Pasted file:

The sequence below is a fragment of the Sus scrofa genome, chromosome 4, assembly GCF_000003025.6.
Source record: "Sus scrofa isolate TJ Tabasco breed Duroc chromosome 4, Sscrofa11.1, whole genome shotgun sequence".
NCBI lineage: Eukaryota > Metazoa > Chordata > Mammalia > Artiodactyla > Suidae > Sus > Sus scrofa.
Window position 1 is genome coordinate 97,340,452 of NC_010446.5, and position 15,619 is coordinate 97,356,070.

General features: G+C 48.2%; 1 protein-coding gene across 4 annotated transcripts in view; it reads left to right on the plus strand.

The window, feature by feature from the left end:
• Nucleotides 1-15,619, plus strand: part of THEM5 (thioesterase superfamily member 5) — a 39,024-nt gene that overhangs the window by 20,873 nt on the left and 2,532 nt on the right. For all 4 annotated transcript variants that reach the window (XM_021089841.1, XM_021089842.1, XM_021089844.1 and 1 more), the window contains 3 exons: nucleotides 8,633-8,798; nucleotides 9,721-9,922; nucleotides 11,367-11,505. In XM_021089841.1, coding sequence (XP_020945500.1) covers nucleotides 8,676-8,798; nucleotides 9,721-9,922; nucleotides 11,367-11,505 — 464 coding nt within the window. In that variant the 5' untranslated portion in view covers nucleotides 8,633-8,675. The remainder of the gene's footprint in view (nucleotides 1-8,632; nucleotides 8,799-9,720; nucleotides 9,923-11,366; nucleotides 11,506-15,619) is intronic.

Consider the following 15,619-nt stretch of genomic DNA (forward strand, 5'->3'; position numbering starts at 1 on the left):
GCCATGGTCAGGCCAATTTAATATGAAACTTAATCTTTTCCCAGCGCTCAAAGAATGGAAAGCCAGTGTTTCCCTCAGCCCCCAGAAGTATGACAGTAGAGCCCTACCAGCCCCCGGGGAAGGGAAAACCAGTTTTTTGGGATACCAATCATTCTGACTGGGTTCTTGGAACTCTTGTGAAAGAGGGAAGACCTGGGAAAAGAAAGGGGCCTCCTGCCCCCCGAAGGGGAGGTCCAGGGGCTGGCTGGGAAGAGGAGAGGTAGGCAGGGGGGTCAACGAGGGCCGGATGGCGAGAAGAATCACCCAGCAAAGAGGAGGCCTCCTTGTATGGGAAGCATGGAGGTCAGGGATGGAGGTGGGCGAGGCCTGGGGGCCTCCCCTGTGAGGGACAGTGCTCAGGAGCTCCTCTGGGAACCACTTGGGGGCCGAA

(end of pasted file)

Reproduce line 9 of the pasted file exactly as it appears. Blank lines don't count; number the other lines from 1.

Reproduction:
GCCATGGTCAGGCCAATTTAATATGAAACTTAATCTTTTCCCAGCGCTCAAAGAATGGAAAGCCAGTGTTTCCCTCAGCCCCCAGAAGTATGACAGTAGAGCCCTACCAGCCCCCGGGGAAGGGAAAACCAGTTTTTTGGGATACCAATCATTCTGACTGGGTTCTTGGAACTCTTGTGAAAGAGGGAAGACCTGGGAAAAGAAAGGGGCCTCCTGCCCCCCGAAGGGGAGGTCCAGGGGCTGGCTGGGAAGAGGAGAGGTAGGCAGGGGGGTCAACGAGGGCCGGATGGCGAGAAGAATCACCCAGCAAAGAGGAGGCCTCCTTGTATGGGAAGCATGGAGGTCAGGGATGGAGGTGGGCGAGGCCTGGGGGCCTCCCCTGTGAGGGACAGTGCTCAGGAGCTCCTCTGGGAACCACTTGGGGGCCGAA